While critics have accused China of short-sightedness in capping credit growth and imposing higher interest rates, monetary restraint was warranted as soaring lending led to rampant real estate speculation and sky-rocketing sales, raising the specter of inflation. In contrast to China’s proactive approach, the US has continued its policies of securities purchases and suppressed interest rates, seemingly oblivious to inflationary threats. See the following article from Money Morning for more on this.
Many investors are focusing on China’s recent moves to curtail lending and cool its economic growth, but in doing so they’re forgetting that the Chinese economy has withstood the financial crisis better than any other economy in the world. And it remains investors’ best bet.
“When the financial crisis forced the neoliberal economic system into a dead end, the shortcomings of the capitalist system were exposed for all to see,” read a Jan. 5 front page editorial in the People’s Daily, the central government’s official mouthpiece. “But a China that was pushed to a crossroads proved its ‘national capabilities’ in taking on a crisis by answering with the advantage of the socialist system with Chinese characteristics.”
That statement is cavalier almost to the point of tastelessness but Beijing has earned those bragging rights. China’s economy expanded by 10.7% year-over-year in the fourth quarter as most of the world continued to struggle with the aftermath of 2008’s financial crisis. For the full year, the nation’s gross domestic product (GDP) grew 8.7%.
That easily tops the government’s 8% target and dwarfs the economic growth posted by other economies around the world.
And while in the past exports have been the lifeblood of the Chinese economy, virtually all of last year’s growth was homegrown – the result of a $586 billion (2 trillion yuan) stimulus package that spurred lending and drove massive investments in infrastructure.
The National Bureau of Statistics said yesterday (Thursday) that industrial production in December increased by 18.5% and retail sales rose 17.5%.
Some analysts now are worried about possible asset bubbles developing from excess, but so are Chinese policymakers, which is why they’re taking steps to curb excessive lending.
The People’s Bank of China (BOC) on Jan. 7 raised the interest rate on its three-month bills for the first time since Aug. 13. And last week, the government raised the capital reserve requirement for banks for the first time since June 2008.
This week markets have plunged since Liu Mingkang, chairman of the China Banking Regulatory Commission, on Wednesday announced that overall credit growth in China would be capped at $1.1 trillion (7.5 trillion yuan) for 2010.
This was after Chinese banks lent out $161.1 billion (1.1 trillion yuan) in the first two weeks of January.
Still, this form of monetary tightening was to be expected. China’s banks lent out about $1.08 trillion (7.37 trillion yuan) in just the first half of last year, nearly double the total loans extended throughout all of 2008.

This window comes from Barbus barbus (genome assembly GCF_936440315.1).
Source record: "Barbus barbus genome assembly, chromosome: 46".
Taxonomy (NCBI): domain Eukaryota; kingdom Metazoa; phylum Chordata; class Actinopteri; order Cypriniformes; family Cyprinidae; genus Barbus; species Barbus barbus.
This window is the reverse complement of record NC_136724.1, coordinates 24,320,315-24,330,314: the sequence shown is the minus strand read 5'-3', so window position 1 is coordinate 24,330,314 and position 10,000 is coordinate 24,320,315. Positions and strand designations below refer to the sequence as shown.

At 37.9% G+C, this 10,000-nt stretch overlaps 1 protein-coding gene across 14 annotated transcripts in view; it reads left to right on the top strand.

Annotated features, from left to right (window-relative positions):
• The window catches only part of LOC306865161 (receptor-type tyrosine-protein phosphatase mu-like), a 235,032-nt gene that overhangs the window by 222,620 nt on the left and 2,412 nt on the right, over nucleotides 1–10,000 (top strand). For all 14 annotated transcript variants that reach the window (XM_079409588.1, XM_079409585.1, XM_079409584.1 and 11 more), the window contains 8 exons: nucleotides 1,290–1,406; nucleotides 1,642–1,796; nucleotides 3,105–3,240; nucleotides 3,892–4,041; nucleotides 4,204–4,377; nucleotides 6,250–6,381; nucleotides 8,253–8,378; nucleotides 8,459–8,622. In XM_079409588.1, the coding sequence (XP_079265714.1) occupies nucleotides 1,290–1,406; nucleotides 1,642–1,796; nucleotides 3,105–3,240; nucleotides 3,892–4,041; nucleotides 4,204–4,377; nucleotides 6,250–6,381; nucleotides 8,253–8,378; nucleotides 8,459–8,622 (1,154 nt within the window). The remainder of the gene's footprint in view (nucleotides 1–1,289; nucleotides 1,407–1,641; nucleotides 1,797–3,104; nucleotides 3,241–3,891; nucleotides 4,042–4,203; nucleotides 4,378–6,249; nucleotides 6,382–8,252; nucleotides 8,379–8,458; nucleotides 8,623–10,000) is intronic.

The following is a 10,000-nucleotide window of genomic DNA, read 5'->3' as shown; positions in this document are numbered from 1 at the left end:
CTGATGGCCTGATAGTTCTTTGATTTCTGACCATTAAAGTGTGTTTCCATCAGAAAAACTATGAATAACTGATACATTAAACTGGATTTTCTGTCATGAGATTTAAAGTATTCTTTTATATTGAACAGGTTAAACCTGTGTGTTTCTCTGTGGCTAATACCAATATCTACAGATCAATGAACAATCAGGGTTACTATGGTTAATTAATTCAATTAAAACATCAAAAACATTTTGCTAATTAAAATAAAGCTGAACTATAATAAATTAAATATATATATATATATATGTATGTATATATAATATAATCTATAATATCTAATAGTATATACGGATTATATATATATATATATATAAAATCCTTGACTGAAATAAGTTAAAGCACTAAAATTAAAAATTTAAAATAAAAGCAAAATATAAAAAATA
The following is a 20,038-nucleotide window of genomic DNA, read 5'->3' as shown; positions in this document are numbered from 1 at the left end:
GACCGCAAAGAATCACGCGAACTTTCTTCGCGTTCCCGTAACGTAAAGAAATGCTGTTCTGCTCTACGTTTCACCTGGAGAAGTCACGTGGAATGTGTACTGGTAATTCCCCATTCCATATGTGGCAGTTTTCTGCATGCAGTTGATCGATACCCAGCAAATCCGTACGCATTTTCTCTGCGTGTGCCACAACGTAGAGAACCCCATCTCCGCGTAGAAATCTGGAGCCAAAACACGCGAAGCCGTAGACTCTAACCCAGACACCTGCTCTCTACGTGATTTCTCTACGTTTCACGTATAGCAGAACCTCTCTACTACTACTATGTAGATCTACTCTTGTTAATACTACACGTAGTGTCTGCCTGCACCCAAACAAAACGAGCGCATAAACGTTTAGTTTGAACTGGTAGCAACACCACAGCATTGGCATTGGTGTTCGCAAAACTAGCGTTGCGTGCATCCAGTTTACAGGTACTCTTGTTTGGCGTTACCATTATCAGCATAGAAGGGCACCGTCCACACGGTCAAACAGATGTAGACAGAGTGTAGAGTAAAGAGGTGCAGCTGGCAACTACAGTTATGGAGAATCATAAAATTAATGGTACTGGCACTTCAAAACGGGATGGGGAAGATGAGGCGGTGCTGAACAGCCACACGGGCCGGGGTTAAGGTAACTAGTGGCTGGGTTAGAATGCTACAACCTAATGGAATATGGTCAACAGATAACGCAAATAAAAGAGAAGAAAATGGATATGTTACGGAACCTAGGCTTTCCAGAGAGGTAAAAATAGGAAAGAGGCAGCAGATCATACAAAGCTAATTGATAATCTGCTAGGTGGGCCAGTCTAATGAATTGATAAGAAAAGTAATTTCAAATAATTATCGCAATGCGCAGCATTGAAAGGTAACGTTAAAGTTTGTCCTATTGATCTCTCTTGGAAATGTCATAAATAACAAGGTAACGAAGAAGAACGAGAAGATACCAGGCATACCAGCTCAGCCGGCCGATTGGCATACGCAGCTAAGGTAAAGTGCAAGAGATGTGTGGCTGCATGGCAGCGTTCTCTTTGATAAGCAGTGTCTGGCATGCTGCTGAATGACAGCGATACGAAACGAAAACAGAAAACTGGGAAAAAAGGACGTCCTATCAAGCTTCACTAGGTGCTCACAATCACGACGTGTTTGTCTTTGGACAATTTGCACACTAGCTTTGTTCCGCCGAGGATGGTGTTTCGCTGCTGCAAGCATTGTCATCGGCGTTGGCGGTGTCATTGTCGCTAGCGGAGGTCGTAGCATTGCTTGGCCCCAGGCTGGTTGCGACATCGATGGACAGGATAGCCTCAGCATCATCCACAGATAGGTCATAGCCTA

One of the biggest effects of all this lending has been a huge speculative surge in property sales and home prices. Property sales in 2009 soared an astonishing 75.5% from 2008 to $644 billion (4.4 trillion yuan). But that’s why China is acting now to cool the market. And according to Money Morning Chief Investment Strategist Keith Fitz-Gerald, that’s exactly what it should be doing.
“If anything, the moves that China is making amid so much criticism are actually going to solidify the long-term future of the world’s No. 3 economy,” Fitz-Gerald said. “The bottom line is that China’s leaders are focusing on financial-crisis solutions, while their U.S. counterparts are still trying to figure out what kind of financial train wreck hit us.”
Indeed, Beijing is looking to prevent a future financial catastrophe, not recover from the last one. That’s why China is focused on taking the air out of its booming real estate market.
Inflation is becoming a concern, as well. Producer prices rose 1.7% in December after declining for the previous 12 months and consumer prices surged 1.9% from a year earlier. But by tightening monetary policy now, Beijing is heading a pricing problem off at the pass.
U.S. Federal Reserve Chairman Ben S. Bernanke, on the other hand, is none too concerned with inflationary pressures building in the U.S. economy. The Fed’s kept interest rates at a record low range of 0-0.25% since December 2008 and even stepped up its purchases of U.S. Treasuries and mortgage-backed securities. And the minutes from the Federal Open Market Committee’s Dec. 16 meeting showed no definitive move away from such accommodative policy.
The Consumer Price Index (CPI) rose 2.7% last month from a year earlier. That’s the largest gain since 2007. Producer prices, meanwhile, rose for the third straight month in December, increasing by 0.2 % and recording their largest year-over-year gain since October 2008. And the U.S. economy is growing nearly as fast as China’s.
“The experts who are right now trying to write off China are making a very basic mistake,” said Fitz-Gerald. “They are confusing short-term corrections with a long-term change in direction. And the two scenarios are very different. China’s growth is just beginning. China is a land of raw opportunity. Over the long haul, in fact, it’s the greatest wealth-creating opportunity that we’ll see in our lifetimes.”
“If anything, I think the typical individual investor should double their exposure to China while they still have a chance,” he added. “Do you really want to find yourself standing alone on the dock, left behind to lament your lost opportunity as you watch this great profit opportunity sail away? I don’t.”
This article has been republished from Money Morning. You can also view this article at Money Morning, an investment news and analysis site.